I tend to be a pretty optimistic person overall. However, when it comes to sourcing, I take a pessimistic stance. Recently I realized that sometimes approaching sourcing with a more optimistic approach can actually make me a stronger and more successful sourcer.
We all know the feeling of finding the “diamond candidate.” The candidate that checks every box that the hiring manager is looking for and then some. “Oh man, they’re going to be so happy when they see this candidate!” I think as I excitedly add the candidate to my project.
I usually end up aggregating a shortlist of candidates that check off every must-have and most of the nice-to-have skills the client is looking for. Since I have a tendency to assume that these are the only candidates worth my and the hiring manager’s time. Also, I want my work to reflect that I am a strong sourcer.
However, I recently realized that this may not be the most effective method or the best use of my or my hiring manager’s time.
When I joined Wayne Technologies, I learned a completely different approach to sourcing. Rather than glancing at each profile in my results and adding them to my project when they are a good fit. I was told we would pull every candidate that our search pulls back. We’d then add the list to a project and narrow it down from there.
This strategy offers more data for the client. We are able to show the client what search strings we used and the total amount of profiles we then started with. Then we quickly remove any candidate that we can easily eliminate based on their title, location, company, etc. The list still tends to be a couple of hundred people at this point.
From here, we take a quick glance at the candidates’ profiles and decide whether they would be worth screening. This is where I really noticed my pessimism with sourcing and had to work at retraining my thought process.
We rank our candidates one through five (one as the highest score, and five as the lowest) based on their fit with the role and company we are working with. We consider anything one through four worth speaking to. It shocked me. Honestly. I would’ve thought that we would present ones and twos to the client and just keep the threes, fours, and fives in our back pocket.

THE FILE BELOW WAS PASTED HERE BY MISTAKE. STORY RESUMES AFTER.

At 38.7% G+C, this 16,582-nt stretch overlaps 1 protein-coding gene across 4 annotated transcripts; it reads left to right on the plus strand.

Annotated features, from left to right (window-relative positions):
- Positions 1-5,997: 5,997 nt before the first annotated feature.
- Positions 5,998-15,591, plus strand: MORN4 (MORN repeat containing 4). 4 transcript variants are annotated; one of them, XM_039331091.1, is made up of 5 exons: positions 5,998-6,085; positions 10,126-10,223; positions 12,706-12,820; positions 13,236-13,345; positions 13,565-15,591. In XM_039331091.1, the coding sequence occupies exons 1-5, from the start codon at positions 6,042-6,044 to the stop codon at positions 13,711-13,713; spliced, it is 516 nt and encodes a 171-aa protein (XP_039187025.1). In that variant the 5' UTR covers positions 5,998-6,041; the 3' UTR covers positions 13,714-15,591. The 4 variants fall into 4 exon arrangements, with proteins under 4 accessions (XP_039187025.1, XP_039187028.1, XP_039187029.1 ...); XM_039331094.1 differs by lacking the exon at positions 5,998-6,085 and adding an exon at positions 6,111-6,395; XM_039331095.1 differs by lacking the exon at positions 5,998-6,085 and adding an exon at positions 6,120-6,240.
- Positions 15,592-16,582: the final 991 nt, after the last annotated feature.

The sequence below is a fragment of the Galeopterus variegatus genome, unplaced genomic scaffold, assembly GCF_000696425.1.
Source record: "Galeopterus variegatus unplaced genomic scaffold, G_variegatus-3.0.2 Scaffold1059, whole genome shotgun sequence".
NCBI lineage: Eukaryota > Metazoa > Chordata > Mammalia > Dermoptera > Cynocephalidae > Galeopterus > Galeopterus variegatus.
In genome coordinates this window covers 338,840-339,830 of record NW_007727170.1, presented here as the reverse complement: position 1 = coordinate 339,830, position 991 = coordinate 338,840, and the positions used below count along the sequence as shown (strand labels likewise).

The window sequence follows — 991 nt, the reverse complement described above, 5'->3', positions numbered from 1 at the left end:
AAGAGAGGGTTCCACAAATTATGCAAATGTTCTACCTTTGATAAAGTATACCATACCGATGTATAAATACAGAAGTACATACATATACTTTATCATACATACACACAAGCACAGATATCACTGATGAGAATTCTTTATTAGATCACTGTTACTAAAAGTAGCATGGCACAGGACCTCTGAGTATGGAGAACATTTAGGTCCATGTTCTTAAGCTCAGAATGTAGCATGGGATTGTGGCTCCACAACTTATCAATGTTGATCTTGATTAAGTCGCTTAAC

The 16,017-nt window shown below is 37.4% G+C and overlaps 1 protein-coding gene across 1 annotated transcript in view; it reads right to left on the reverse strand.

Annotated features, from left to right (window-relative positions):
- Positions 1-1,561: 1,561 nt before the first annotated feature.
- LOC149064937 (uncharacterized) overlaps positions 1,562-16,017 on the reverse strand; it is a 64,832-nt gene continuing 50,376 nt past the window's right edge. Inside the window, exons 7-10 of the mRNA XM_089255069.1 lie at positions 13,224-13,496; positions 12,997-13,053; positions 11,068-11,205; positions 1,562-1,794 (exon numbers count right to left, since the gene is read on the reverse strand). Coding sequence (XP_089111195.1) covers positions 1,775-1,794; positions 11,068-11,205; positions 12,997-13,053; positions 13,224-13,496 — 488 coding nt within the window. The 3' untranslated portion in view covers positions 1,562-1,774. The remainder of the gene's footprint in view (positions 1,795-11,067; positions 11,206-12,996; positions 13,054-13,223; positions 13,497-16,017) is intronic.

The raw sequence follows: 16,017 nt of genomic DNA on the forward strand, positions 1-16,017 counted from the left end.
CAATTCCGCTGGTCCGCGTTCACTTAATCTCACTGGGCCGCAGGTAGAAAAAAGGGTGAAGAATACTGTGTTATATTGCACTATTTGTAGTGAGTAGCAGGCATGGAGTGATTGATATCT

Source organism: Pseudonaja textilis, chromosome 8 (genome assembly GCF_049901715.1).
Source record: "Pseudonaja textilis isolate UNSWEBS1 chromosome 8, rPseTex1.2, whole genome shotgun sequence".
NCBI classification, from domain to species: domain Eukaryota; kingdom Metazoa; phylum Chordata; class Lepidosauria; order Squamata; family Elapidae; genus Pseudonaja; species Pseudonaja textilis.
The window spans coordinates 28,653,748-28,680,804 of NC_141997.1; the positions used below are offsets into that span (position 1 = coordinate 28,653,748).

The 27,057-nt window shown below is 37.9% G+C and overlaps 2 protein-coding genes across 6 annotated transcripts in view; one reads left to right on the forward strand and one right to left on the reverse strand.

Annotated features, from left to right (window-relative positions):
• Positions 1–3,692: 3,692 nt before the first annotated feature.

I immediately polarized my rankings. Nearly everyone I ranked was a one, two, or five (but honestly, mostly fives).
I turned in my results, pretty proud of what I had done, to find out that I was being excessively harsh with my ratings. It became a running joke that no candidate was good enough for me and if a candidate received a five, I was probably the one who ranked them.
What it comes down to: Can they do the job?
It’s been explained to me that I had to change the way I was looking at the profiles. Don’t think, “This candidate is perfect, but this one is not.”
But rather, think “This candidate is really great, this one is good. And this person can probably do the job. Then, this candidate’s background is cool but they probably can’t do this job.”
It was not as black and white as I thought.
I took a moment to realize that not all companies tend to hire their “diamond” candidate. They may be the perfect fit on paper. But usually, there is a roadblock, such as culture fit or price. Hiring managers often think they want a 1.
But after interviewing a few candidates, end up going for the middle of the pack candidate. The candidate who is an awesome culture fit for their team and seems very trainable. Hiring managers tend to gravitate toward the candidates who we rank two to four.
I’m not going to lie. It blew my mind. I had spent several years producing lists that could have looked completely different. I didn’t want to dwell on the past. I decided it was worth my time to take more time on each profile, to take a holistic view. And try to become less strict with my rankings.
Over the course of a few weeks, I retrained the way I looked at a candidate profile. Now, I’m not producing a short list of “perfect” candidates with very little data to back my strategy. Instead, I am producing a larger and more diverse list of candidates with data to explain everything.
From the total candidate pool down to my final list of candidates that we plan on messaging. While my list is longer and has more variety of skills, I actually feel like a stronger sourcer than I had while taking a more pessimistic viewpoint while sourcing.
A pessimistic stance when it comes to writing search strings may make you a stronger sourcer. However, a positive stance while viewing profiles can help you deliver a more well-rounded and effective batch of candidates to a hiring manager.
It is important to remember that the “diamond candidate” is not usually the candidate that gets the job. Instead, we should present all those who can do the job.
Julia "Wonder Woman" Adler Sourcer Julia Adler is currently working as a Sourcer at Wayne Technologies. She works based on clear deliverables, provide full-cycle transparent data, and are changing the way our clients view sourcing. On a day to day basis, she sources candidates, delivers talent maps and market data, finds emails, uses/has experience with a wide variety of tools, and contacts candidates with messaging built around the DISC personality profiles. Outside of Wayne Tech, Julia volunteers as the Editor of ATAP (Association of Talent Acquisition Professionals), is a Staff Writer for SourceCon, and was a Speaker at SourceCon 2020. In her free time, you can find her on a run with her pup, painting, or listening to podcasts. She has been working in recruiting/sourcing for the past four years and specializes in recruitment tooling, building boolean strings, natural language search, and raw sourcing. She believes that you are never done learning, regardless of where you are in your career.
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